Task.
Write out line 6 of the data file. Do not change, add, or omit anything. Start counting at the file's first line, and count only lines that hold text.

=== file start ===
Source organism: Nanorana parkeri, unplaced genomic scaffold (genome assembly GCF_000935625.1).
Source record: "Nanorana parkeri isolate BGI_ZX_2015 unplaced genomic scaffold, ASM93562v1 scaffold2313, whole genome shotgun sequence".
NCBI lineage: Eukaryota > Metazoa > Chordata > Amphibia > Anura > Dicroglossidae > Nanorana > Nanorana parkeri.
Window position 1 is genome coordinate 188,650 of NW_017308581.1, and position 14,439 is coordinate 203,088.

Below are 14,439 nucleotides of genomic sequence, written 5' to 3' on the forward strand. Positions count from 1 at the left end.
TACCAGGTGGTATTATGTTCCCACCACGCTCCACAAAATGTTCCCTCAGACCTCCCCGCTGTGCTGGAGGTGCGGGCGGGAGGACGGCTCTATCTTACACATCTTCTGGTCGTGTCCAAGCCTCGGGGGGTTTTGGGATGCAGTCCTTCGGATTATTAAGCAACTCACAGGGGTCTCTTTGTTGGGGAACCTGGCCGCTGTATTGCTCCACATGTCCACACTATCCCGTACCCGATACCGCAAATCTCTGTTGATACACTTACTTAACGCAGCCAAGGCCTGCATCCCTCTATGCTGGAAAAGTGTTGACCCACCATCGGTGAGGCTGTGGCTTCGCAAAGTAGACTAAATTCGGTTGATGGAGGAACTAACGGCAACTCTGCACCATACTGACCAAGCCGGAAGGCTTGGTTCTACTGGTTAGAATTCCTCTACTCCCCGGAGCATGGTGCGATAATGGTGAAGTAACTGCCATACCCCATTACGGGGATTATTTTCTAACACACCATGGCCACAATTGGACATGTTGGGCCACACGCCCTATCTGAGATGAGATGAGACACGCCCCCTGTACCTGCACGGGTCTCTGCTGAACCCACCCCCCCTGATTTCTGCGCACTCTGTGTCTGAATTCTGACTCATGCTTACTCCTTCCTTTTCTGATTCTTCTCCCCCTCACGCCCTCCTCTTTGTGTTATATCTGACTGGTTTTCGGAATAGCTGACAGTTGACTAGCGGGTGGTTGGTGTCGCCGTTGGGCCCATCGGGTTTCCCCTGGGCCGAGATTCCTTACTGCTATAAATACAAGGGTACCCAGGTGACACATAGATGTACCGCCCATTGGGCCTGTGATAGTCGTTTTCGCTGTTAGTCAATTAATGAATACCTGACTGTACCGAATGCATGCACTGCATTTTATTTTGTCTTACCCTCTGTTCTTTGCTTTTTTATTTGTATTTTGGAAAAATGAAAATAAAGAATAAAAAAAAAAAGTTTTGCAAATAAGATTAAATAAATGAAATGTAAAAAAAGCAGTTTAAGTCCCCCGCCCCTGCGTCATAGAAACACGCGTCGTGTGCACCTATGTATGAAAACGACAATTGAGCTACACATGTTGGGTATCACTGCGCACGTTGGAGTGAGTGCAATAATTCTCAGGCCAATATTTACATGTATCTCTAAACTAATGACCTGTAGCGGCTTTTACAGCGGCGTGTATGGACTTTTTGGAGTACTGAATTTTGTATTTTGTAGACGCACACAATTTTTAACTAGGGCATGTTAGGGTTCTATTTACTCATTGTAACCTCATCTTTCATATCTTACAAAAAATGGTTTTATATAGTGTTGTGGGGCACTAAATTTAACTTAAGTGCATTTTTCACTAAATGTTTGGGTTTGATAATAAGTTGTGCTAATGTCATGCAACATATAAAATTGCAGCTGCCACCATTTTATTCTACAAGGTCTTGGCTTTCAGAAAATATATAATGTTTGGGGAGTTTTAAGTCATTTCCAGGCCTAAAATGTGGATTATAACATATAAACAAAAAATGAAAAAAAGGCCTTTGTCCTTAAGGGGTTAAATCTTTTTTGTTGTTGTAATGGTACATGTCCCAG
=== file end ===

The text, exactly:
TACCAGGTGGTATTATGTTCCCACCACGCTCCACAAAATGTTCCCTCAGACCTCCCCGCTGTGCTGGAGGTGCGGGCGGGAGGACGGCTCTATCTTACACATCTTCTGGTCGTGTCCAAGCCTCGGGGGGTTTTGGGATGCAGTCCTTCGGATTATTAAGCAACTCACAGGGGTCTCTTTGTTGGGGAACCTGGCCGCTGTATTGCTCCACATGTCCACACTATCCCGTACCCGATACCGCAAATCTCTGTTGATACACTTACTTAACGCAGCCAAGGCCTGCATCCCTCTATGCTGGAAAAGTGTTGACCCACCATCGGTGAGGCTGTGGCTTCGCAAAGTAGACTAAATTCGGTTGATGGAGGAACTAACGGCAACTCTGCACCATACTGACCAAGCCGGAAGGCTTGGTTCTACTGGTTAGAATTCCTCTACTCCCCGGAGCATGGTGCGATAATGGTGAAGTAACTGCCATACCCCATTACGGGGATTATTTTCTAACACACCATGGCCACAATTGGACATGTTGGGCCACACGCCCTATCTGAGATGAGATGAGACACGCCCCCTGTACCTGCACGGGTCTCTGCTGAACCCACCCCCCCTGATTTCTGCGCACTCTGTGTCTGAATTCTGACTCATGCTTACTCCTTCCTTTTCTGATTCTTCTCCCCCTCACGCCCTCCTCTTTGTGTTATATCTGACTGGTTTTCGGAATAGCTGACAGTTGACTAGCGGGTGGTTGGTGTCGCCGTTGGGCCCATCGGGTTTCCCCTGGGCCGAGATTCCTTACTGCTATAAATACAAGGGTACCCAGGTGACACATAGATGTACCGCCCATTGGGCCTGTGATAGTCGTTTTCGCTGTTAGTCAATTAATGAATACCTGACTGTACCGAATGCATGCACTGCATTTTATTTTGTCTTACCCTCTGTTCTTTGCTTTTTTATTTGTATTTTGGAAAAATGAAAATAAAGAATAAAAAAAAAAAGTTTTGCAAATAAGATTAAATAAATGAAATGTAAAAAAAGCAGTTTAAGTCCCCCGCCCCTGCGTCATAGAAACACGCGTCGTGTGCACCTATGTATGAAAACGACAATTGAGCTACACATGTTGGGTATCACTGCGCACGTTGGAGTGAGTGCAATAATTCTCAGGCCAATATTTACATGTATCTCTAAACTAATGACCTGTAGCGGCTTTTACAGCGGCGTGTATGGACTTTTTGGAGTACTGAATTTTGTATTTTGTAGACGCACACAATTTTTAACTAGGGCATGTTAGGGTTCTATTTACTCATTGTAACCTCATCTTTCATATCTTACAAAAAATGGTTTTATATAGTGTTGTGGGGCACTAAATTTAACTTAAGTGCATTTTTCACTAAATGTTTGGGTTTGATAATAAGTTGTGCTAATGTCATGCAACATATAAAATTGCAGCTGCCACCATTTTATTCTACAAGGTCTTGGCTTTCAGAAAATATATAATGTTTGGGGAGTTTTAAGTCATTTCCAGGCCTAAAATGTGGATTATAACATATAAACAAAAAATGAAAAAAAGGCCTTTGTCCTTAAGGGGTTAAATCTTTTTTGTTGTTGTAATGGTACATGTCCCAG